• A full schedule of active immunization Active immunization Resistance to a disease agent resulting from the production of specific antibodies by the host, either after exposure to the disease or after vaccination. Vaccination with tetanus Tetanus Tetanus is a bacterial infection caused by Clostridium tetani, a gram-positive obligate anaerobic bacterium commonly found in soil that enters the body through a contaminated wound. C. tetani produces a neurotoxin that blocks the release of inhibitory neurotransmitters and causes prolonged tonic muscle contractions. Tetanus and diphtheria Diphtheria Diphtheria is an infectious disease caused by Corynebacterium diphtheriae that most often results in respiratory disease with membranous inflammation of the pharynx, sore throat, fever, swollen glands, and weakness. The hallmark sign is a sheet of thick, gray material covering the back of the throat. Diphtheria toxoid Toxoid Preparations of pathogenic organisms or their derivatives made nontoxic and intended for active immunologic prophylaxis. They include deactivated toxins. Anatoxin toxoids are distinct from anatoxins that are tropanes found in cyanobacteria. Vaccination–containing vaccines should be initiated.
Prophylaxis of tetanus

Wound management and prophylaxis of tetanus:
The time from the last dose determines the treatment given to an individual to prevent contracting the disease.
Immunity categories:
A: The patient has had a complete course of toxoid or a booster within the past 5 years.
B: The patient has had a complete course of toxoid or a booster > 5 but < 10 years ago.
C: The patient has had a complete course of toxoid or a booster dose > 10 years ago.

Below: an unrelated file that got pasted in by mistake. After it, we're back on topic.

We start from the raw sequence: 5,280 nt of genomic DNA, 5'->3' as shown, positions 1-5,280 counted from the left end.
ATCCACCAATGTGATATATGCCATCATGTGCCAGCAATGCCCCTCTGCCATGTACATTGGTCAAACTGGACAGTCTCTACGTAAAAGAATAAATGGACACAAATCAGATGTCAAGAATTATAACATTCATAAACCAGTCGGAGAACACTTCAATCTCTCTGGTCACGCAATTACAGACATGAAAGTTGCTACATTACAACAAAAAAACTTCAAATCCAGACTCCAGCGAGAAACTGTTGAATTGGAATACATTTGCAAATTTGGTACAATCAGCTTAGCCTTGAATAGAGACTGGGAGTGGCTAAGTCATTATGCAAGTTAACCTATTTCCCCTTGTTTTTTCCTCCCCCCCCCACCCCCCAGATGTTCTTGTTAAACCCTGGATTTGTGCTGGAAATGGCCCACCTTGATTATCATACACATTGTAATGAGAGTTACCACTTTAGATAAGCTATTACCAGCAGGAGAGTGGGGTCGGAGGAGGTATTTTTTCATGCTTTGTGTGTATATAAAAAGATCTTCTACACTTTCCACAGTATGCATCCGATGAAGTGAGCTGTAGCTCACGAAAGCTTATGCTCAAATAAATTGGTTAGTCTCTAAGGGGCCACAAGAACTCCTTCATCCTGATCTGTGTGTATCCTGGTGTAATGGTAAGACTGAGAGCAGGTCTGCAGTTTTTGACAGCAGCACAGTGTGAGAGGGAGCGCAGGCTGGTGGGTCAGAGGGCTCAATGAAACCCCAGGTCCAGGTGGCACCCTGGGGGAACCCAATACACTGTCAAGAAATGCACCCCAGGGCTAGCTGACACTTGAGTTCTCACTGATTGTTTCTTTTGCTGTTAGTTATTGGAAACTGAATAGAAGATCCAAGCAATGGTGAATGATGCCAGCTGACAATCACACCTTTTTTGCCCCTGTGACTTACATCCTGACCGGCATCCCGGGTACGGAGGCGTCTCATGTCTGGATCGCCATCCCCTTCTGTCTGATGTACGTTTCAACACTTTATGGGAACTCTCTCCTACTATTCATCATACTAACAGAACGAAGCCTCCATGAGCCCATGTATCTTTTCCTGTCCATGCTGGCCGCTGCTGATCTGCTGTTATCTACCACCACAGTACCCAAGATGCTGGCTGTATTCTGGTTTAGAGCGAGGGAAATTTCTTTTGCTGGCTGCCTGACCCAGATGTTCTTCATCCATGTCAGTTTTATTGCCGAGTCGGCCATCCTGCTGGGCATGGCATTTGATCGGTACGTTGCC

D: The patient has not had a complete course of toxoid or immunity status is unknown.

Image by Lecturio.

Differential Diagnosis

  • Strychnine poisoning: Strychnine is a toxic alkaloid used in pesticides. After ingestion, patients Patients Individuals participating in the health care system for the purpose of receiving therapeutic, diagnostic, or preventive procedures. Clinician–Patient Relationship present with symptoms of muscle spasms Spasms An involuntary contraction of a muscle or group of muscles. Spasms may involve skeletal muscle or smooth muscle. Ion Channel Myopathy, cramping, stiffness, agitation Agitation A feeling of restlessness associated with increased motor activity. This may occur as a manifestation of nervous system drug toxicity or other conditions. St. Louis Encephalitis Virus, tachycardia Tachycardia Abnormally rapid heartbeat, usually with a heart rate above 100 beats per minute for adults. Tachycardia accompanied by disturbance in the cardiac depolarization (cardiac arrhythmia) is called tachyarrhythmia. Sepsis in Children, hypertension Hypertension Hypertension, or high blood pressure, is a common disease that manifests as elevated systemic arterial pressures. Hypertension is most often asymptomatic and is found incidentally as part of a routine physical examination or during triage for an unrelated medical encounter. Hypertension, tachypnea Tachypnea Increased respiratory rate. Pulmonary Examination, mydriasis Mydriasis Dilation of pupils to greater than 6 mm combined with failure of the pupils to constrict when stimulated with light. This condition may occur due to injury of the pupillary fibers in the oculomotor nerve, in acute angle-closure glaucoma, and in adie syndrome. Glaucoma, and nystagmus Nystagmus Involuntary movements of the eye that are divided into two types, jerk and pendular. Jerk nystagmus has a slow phase in one direction followed by a corrective fast phase in the opposite direction, and is usually caused by central or peripheral vestibular dysfunction. Pendular nystagmus features oscillations that are of equal velocity in both directions and this condition is often associated with visual loss early in life. Albinism. Diagnosis is by a thorough history and laboratory assays of blood, urine, and tissue. There is no specific treatment; only supportive management is required.